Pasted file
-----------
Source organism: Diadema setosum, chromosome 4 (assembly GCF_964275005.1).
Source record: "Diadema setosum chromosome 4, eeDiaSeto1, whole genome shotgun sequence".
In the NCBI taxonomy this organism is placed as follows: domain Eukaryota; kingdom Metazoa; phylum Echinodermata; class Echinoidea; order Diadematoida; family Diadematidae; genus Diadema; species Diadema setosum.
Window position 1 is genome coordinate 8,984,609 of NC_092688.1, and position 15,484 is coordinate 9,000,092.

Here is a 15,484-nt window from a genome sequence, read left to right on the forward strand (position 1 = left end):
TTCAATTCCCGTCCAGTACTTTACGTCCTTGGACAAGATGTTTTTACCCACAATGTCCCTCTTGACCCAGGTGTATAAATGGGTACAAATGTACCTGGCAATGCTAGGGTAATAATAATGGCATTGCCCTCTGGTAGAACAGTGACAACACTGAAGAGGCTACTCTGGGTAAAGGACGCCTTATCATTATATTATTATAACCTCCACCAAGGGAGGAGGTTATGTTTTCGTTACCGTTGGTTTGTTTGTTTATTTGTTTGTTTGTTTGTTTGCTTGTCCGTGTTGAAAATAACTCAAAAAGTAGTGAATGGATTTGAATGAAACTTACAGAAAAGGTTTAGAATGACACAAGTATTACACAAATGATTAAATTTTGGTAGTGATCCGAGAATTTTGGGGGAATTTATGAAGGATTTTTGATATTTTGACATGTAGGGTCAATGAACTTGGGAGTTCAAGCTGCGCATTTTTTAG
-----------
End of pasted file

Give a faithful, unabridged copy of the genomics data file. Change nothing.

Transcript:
Source organism: Diadema setosum, chromosome 4 (assembly GCF_964275005.1).
Source record: "Diadema setosum chromosome 4, eeDiaSeto1, whole genome shotgun sequence".
In the NCBI taxonomy this organism is placed as follows: domain Eukaryota; kingdom Metazoa; phylum Echinodermata; class Echinoidea; order Diadematoida; family Diadematidae; genus Diadema; species Diadema setosum.
Window position 1 is genome coordinate 8,984,609 of NC_092688.1, and position 15,484 is coordinate 9,000,092.

Here is a 15,484-nt window from a genome sequence, read left to right on the forward strand (position 1 = left end):
TTCAATTCCCGTCCAGTACTTTACGTCCTTGGACAAGATGTTTTTACCCACAATGTCCCTCTTGACCCAGGTGTATAAATGGGTACAAATGTACCTGGCAATGCTAGGGTAATAATAATGGCATTGCCCTCTGGTAGAACAGTGACAACACTGAAGAGGCTACTCTGGGTAAAGGACGCCTTATCATTATATTATTATAACCTCCACCAAGGGAGGAGGTTATGTTTTCGTTACCGTTGGTTTGTTTGTTTATTTGTTTGTTTGTTTGTTTGCTTGTCCGTGTTGAAAATAACTCAAAAAGTAGTGAATGGATTTGAATGAAACTTACAGAAAAGGTTTAGAATGACACAAGTATTACACAAATGATTAAATTTTGGTAGTGATCCGAGAATTTTGGGGGAATTTATGAAGGATTTTTGATATTTTGACATGTAGGGTCAATGAACTTGGGAGTTCAAGCTGCGCATTTTTTAG